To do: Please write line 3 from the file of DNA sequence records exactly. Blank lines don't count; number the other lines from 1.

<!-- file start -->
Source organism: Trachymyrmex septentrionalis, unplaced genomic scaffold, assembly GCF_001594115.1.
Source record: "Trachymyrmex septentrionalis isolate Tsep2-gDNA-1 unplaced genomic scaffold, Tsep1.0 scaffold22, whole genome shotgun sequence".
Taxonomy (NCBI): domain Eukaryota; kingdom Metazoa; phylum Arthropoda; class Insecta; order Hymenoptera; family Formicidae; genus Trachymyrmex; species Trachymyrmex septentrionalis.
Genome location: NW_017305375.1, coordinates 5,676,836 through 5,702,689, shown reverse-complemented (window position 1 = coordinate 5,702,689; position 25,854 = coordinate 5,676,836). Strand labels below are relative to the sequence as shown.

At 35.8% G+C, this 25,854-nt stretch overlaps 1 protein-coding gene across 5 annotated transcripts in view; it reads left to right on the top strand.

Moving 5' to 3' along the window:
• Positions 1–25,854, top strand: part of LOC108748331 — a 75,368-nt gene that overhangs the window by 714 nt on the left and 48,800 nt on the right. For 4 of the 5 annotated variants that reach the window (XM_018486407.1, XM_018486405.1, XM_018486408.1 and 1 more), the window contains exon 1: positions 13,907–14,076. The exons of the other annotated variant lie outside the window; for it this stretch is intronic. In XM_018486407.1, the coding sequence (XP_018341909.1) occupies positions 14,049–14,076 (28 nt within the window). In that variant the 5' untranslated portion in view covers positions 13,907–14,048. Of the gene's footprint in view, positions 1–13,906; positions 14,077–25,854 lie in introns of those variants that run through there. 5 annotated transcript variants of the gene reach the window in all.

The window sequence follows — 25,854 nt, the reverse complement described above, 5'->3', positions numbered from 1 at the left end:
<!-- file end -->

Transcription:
Taxonomy (NCBI): domain Eukaryota; kingdom Metazoa; phylum Arthropoda; class Insecta; order Hymenoptera; family Formicidae; genus Trachymyrmex; species Trachymyrmex septentrionalis.